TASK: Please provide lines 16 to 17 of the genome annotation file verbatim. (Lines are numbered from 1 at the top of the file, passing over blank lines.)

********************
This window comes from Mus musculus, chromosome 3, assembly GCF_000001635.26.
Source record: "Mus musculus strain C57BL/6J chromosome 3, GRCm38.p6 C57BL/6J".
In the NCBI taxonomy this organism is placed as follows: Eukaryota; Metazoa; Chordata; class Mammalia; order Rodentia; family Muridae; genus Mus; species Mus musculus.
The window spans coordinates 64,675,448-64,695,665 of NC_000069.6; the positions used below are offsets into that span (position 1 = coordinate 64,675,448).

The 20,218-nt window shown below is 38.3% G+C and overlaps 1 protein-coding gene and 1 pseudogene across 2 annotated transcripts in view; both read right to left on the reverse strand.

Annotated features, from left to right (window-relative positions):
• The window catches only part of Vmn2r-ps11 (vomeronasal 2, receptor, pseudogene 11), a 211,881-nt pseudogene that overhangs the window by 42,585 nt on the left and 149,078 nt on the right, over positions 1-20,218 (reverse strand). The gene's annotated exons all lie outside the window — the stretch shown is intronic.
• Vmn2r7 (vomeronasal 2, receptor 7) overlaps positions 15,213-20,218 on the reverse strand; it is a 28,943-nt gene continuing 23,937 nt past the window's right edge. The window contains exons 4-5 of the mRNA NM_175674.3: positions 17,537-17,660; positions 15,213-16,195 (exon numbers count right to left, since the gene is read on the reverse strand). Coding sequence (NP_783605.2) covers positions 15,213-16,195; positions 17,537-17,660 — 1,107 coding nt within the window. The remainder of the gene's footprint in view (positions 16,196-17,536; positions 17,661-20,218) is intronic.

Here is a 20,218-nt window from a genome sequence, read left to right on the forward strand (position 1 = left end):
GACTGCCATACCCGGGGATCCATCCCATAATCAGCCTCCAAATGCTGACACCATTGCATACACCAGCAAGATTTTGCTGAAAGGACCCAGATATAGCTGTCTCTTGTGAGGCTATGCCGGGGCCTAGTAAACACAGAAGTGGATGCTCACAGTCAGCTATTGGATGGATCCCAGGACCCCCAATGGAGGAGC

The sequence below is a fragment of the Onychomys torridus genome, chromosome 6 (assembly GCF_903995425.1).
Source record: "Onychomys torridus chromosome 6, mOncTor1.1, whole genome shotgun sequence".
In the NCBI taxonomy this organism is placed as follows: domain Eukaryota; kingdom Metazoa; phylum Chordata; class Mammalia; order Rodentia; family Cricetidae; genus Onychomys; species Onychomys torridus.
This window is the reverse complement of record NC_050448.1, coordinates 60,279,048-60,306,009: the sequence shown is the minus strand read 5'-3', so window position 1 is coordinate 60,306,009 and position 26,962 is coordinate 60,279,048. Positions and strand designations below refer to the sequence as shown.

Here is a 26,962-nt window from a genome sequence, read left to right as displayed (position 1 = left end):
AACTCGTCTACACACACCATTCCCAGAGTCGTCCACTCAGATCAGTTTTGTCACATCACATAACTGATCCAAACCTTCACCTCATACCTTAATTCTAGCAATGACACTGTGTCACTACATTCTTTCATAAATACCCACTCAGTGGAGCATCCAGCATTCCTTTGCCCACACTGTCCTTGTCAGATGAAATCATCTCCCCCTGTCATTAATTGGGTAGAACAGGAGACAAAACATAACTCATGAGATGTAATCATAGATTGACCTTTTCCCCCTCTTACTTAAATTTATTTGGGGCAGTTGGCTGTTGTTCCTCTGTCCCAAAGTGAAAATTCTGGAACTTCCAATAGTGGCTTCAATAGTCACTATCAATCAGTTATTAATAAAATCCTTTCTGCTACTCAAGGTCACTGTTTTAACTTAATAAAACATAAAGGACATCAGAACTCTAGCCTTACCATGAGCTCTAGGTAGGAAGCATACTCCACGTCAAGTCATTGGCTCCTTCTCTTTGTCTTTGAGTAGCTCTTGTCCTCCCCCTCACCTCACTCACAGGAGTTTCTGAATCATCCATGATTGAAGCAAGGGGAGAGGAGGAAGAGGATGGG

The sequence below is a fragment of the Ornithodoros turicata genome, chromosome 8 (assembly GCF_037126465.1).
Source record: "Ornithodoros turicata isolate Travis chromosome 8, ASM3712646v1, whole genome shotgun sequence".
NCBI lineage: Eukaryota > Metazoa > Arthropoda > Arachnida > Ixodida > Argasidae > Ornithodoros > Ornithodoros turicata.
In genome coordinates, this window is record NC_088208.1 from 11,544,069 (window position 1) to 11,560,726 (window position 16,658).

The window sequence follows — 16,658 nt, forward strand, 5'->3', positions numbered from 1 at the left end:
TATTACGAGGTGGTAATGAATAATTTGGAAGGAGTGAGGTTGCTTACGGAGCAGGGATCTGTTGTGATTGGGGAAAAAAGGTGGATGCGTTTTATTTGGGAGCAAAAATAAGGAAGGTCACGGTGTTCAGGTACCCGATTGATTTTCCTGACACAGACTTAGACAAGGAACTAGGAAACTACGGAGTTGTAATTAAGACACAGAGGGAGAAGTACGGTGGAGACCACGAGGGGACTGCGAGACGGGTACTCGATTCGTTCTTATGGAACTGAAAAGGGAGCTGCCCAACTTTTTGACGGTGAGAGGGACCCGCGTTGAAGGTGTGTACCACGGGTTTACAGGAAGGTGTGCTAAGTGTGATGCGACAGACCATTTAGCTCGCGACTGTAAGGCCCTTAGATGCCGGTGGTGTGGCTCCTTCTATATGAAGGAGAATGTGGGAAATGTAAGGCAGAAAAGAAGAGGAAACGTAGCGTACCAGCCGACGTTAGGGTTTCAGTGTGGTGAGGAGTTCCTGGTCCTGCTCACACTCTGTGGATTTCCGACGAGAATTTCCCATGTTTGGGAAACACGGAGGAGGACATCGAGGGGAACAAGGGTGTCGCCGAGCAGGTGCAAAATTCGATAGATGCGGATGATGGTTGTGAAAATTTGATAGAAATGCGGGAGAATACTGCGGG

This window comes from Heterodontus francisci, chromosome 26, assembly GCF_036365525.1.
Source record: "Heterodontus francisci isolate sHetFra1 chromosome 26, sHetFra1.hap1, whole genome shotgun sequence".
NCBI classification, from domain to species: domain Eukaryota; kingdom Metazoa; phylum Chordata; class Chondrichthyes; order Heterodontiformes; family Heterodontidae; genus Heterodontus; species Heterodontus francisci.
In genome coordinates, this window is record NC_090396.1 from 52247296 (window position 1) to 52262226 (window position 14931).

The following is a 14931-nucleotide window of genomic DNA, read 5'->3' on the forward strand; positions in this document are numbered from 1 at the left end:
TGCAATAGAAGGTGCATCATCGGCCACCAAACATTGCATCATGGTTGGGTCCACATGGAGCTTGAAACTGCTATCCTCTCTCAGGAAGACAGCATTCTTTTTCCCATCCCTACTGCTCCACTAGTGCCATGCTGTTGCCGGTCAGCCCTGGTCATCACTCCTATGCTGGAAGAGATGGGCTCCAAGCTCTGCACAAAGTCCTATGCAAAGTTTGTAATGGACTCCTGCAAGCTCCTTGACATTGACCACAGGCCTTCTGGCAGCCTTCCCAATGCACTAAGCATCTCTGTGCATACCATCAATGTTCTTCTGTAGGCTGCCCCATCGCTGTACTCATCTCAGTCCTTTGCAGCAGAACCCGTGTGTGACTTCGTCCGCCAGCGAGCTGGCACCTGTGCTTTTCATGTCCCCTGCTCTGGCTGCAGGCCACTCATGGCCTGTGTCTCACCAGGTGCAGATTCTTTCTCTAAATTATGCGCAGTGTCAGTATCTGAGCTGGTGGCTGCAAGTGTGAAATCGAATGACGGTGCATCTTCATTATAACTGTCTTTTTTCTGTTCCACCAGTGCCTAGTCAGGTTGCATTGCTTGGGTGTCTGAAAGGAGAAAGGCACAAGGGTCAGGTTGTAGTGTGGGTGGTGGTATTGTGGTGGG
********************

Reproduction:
AACTCGTCTACACACACCATTCCCAGAGTCGTCCACTCAGATCAGTTTTGTCACATCACATAACTGATCCAAACCTTCACCTCATACCTTAATTCTAGCAATGACACTGTGTCACTACATTCTTTCATAAATACCCACTCAGTGGAGCATCCAGCATTCCTTTGCCCACACTGTCCTTGTCAGATGAAATCATCTCCCCCTGTCATTAATTGGGTAGAACAGGAGACAAAACATAACTCATGAGATGTAATCATAGATTGACCTTTTCCCCCTCTTACTTAAATTTATTTGGGGCAGTTGGCTGTTGTTCCTCTGTCCCAAAGTGAAAATTCTGGAACTTCCAATAGTGGCTTCAATAGTCACTATCAATCAGTTATTAATAAAATCCTTTCTGCTACTCAAGGTCACTGTTTTAACTTAATAAAACATAAAGGACATCAGAACTCTAGCCTTACCATGAGCTCTAGGTAGGAAGCATACTCCACGTCAAGTCATTGGCTCCTTCTCTTTGTCTTTGAGTAGCTCTTGTCCTCCCCCTCACCTCACTCACAGGAGTTTCTGAATCATCCATGATTGAAGCAAGGGGAGAGGAGGAAGAGGATGGG

The sequence below is a fragment of the Ornithodoros turicata genome, chromosome 8 (assembly GCF_037126465.1).